Warm Up
Begin every lesson with a 5-10 minutes warm up activity. It should be something enriching and stimulating, so that all students can think and use English. When this opportunity is given to them - to review what they have previously learned and enjoy it, they will be able to move onto the main lesson with ease and have a greater interest in English class.



1) The Shiritori Race

In this activity, the teacher puts the first target word on the blackboard and the students are divided into line teams, from A to F. The first student in the front row of each team will have to run to the blackboard and write a word that starts with the last letter of the target word. For example, if the target word is "dog," then the next word would be something like, "goose" or any word that starts with the letter "g". This activity continues until every student gets a chance to write his/her word on the blackboard and when the 2 minutes time limit has ended. After that, check the words and congratulate the winning team.


2) The Tatte and Yokko Quiz

In this activity, the students will all be standing. Then, the teacher(s) ask some questions. The student who raises his/her hand first can answer the question, but he/she must make a complete sentence. If the answer is correct, he/she can choose a line, either the tatte line or the yokko line. Then, that line can sit down. Alternatively to that, is to choose the right line, the left line, the front line, or the back line. If you know any other variations, give them a try! You can also include a batsu game for the last student left standing!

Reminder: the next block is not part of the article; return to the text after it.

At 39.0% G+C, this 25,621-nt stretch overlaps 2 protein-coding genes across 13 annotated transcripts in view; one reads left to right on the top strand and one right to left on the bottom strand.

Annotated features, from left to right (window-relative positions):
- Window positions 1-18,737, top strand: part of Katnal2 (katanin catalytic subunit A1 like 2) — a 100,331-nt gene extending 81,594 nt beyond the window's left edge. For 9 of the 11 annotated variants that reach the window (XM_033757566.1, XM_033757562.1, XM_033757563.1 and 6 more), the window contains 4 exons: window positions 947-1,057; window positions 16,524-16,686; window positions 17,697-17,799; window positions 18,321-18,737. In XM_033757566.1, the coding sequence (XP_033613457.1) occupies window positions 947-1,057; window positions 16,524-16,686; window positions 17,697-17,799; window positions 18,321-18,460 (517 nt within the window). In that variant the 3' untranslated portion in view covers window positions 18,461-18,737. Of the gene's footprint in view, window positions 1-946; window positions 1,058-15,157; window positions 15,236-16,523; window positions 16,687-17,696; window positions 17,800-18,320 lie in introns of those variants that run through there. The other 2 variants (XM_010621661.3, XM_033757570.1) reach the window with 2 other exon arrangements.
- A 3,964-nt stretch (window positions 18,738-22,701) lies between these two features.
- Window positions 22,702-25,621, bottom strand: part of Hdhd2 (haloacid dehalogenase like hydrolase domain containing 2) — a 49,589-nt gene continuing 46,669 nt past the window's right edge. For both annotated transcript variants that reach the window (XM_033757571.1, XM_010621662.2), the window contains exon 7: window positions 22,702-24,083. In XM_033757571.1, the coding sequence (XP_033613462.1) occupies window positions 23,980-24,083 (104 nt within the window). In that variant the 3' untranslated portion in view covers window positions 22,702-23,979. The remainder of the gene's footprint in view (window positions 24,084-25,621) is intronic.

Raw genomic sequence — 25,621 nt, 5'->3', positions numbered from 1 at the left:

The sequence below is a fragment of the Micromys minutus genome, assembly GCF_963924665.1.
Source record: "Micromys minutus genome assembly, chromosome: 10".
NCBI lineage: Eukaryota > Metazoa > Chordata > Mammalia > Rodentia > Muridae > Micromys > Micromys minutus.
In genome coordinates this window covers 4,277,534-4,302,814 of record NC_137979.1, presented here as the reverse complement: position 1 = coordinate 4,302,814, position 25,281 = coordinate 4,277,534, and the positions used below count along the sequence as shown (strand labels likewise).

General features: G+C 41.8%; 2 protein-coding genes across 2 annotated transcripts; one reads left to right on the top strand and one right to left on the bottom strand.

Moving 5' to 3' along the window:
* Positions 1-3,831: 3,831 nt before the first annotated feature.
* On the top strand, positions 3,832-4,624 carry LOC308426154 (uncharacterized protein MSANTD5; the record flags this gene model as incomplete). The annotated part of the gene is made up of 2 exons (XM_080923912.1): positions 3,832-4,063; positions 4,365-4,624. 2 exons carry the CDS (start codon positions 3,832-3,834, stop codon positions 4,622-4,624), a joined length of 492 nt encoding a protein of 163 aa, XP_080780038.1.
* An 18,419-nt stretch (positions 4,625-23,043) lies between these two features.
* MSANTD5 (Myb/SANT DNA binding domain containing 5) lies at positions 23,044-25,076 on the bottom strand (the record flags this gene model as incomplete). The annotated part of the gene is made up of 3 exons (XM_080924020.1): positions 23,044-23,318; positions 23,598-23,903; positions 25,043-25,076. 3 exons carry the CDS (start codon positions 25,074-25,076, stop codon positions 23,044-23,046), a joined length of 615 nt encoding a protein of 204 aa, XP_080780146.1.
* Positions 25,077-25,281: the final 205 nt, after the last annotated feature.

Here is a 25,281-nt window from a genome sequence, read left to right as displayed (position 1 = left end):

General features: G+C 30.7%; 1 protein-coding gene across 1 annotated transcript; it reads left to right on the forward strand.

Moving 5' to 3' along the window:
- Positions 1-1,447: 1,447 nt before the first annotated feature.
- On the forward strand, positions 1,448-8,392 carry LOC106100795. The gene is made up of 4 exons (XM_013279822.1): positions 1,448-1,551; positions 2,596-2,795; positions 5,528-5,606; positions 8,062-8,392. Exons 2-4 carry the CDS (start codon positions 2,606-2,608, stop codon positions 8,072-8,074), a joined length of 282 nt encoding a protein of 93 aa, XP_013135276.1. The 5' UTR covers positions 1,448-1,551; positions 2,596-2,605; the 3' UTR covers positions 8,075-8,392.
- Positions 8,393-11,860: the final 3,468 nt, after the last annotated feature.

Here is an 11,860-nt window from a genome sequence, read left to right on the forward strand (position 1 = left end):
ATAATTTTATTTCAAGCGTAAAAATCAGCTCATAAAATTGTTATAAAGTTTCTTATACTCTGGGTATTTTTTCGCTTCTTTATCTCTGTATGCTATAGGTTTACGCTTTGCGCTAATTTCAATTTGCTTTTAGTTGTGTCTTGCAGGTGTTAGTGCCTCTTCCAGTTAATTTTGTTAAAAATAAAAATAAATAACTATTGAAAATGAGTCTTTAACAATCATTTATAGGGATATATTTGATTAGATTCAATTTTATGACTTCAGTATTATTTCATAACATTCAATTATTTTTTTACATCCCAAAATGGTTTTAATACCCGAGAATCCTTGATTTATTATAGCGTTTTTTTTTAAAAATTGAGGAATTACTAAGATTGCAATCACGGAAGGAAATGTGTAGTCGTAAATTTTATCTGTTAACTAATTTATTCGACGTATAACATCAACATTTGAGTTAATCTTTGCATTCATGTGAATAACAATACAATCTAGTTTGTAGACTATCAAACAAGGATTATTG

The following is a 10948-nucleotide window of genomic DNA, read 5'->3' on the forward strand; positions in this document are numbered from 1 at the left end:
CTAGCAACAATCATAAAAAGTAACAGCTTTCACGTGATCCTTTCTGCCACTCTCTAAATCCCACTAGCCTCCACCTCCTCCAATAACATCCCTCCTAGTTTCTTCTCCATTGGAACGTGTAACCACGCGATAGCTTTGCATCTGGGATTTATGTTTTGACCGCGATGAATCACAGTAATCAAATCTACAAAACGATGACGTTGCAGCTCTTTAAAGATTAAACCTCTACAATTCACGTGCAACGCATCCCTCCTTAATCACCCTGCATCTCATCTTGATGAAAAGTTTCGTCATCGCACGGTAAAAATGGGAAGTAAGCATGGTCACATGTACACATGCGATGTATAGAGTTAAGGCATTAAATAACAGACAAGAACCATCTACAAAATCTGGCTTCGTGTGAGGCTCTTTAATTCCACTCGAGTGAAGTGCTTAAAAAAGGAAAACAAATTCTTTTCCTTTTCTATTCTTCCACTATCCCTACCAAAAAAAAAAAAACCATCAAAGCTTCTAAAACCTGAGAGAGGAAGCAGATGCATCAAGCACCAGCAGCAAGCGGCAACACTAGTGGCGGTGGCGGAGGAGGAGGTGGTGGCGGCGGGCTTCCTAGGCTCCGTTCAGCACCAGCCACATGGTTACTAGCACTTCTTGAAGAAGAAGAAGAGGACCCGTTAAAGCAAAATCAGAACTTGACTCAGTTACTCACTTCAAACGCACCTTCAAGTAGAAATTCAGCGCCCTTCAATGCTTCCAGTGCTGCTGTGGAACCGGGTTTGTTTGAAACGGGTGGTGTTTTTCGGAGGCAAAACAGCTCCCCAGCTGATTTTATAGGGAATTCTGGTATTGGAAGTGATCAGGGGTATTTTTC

(* You may want to include answer hints before asking the question or make this activity more challenging. For example, "It was sunny yesterday. How's the weather today?")


3) The Surprise Interview Quiz – For 3rd year JHS students

In this quiz activity, the students will have little or no chance to prepare for it, as it is called a "surprise" interview with his/her teacher. First, the teacher asks a question or tries to start an English conversation with the entire class. For example, "This morning, I got up at 7 in the morning and I had bread for breakfast. Question: What did you have for breakfast?" Then, the teacher calls a student and he/she gives an answer. After that, the teacher continues on, for example, "XXX student had miso soup and rice for breakfast. And, I had bread for breakfast. Question: What did XXX student have for breakfast?" The answer here should be, "XXX student had miso soup and rice for breakfast." By continuing the conversation of up to 10 questions and calling the student's name at the end of each question, it challenges many of the students to focus on listening. 

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